I cannot overstate how grateful I am for the RSC’s current rush ticket policy - on Friday afternoons there’s the chance to pick up tickets for the following weeks performances at £10 each. We live about an hour from Stratford and are quite prepared to go on a week night so over the last year have seen so much more than we could otherwise have afforded. Initially I felt a bit guilty about this - it felt almost to good to be true, or fair to the RSC who’s full price tickets represent a fair amount of entertainment for your money even if I can’t afford them.
I’m over that now that I can honestly say I’ve spent more on the roughly 10 theatre trips last year than I would have on my normal 2 or 3, and knowing that seats are still available. I wouldn’t chance being able to get rush tickets for something I was really desperate to see, but it’s meant I’ve seen a lot of things I wouldn’t otherwise have gone to. It makes a huge difference whilst I’m not working too.
King John is an excellent example of a play we wouldn’t have necessarily gone to see without rush tickets, but as it stands we’ve now seen it twice - because it’s that good (so good that we would possibly go again if we get the chance). It’s not one of Shakespeare’s better known histories which is probably all to the good, this production also feels effortlessly relevant.
King John is played by Rosie Sheehy who slouches onto the stage in pyjamas and kimono the morning after his coronation, mixes, and then downs something between a Bloody Mary and a Prairie Oyster. Anyone who can swallow a raw egg and tomato concoction like that has earned the applause she got for it. In the background a BBC style announcement delivers the prologue - the setting is a re-imagined mid twentieth century with a hint of mafia style families about it.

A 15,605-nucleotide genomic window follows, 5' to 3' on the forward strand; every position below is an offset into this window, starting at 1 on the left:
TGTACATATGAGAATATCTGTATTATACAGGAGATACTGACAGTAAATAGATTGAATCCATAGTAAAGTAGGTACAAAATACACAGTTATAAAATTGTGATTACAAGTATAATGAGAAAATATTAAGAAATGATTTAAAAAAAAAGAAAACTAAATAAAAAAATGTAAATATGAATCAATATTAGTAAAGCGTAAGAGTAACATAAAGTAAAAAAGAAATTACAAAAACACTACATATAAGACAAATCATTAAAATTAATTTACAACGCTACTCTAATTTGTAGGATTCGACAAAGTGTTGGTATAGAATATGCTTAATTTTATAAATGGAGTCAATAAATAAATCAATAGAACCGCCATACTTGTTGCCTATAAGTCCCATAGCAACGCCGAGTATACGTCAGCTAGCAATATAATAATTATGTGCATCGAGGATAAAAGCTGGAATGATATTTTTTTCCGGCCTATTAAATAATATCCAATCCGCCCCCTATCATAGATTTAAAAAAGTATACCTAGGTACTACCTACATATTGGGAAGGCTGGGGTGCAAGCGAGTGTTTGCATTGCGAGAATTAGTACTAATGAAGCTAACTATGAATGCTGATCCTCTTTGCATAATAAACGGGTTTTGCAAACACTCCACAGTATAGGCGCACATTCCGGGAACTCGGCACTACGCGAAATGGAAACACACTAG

It’s a modern(ish) setting that really works. The first half is full of colourful costumes, swagger, disco, dance offs, jokes, and a sense of louche decadence. The fight scenes are magnificent (the lighting, choreography, and during a wedding the mother of all food fights*). They’re clever, visually stunning, and really compelling.
The second half is darker, John’s fortunes are failing, dark deeds are afoot, and events are spinning out of the protagonists control. The costumes become heavier, the colour scheme changes, and so does the lighting (less disco, more candles). The music darkens too, and again all of this is really effective - I can’t remember seeing a play where I’ve been so impressed by staging, music, and lighting. The performances are universally excellent as well - not just individually good, but working really well together.
This is on for another couple of months, and is definitely worth seeing if you’re going to be anywhere near Stratford. I think it’s also being shown in cinemas at some point.
*Beware of flying bread roles if you’re in the first couple of rows.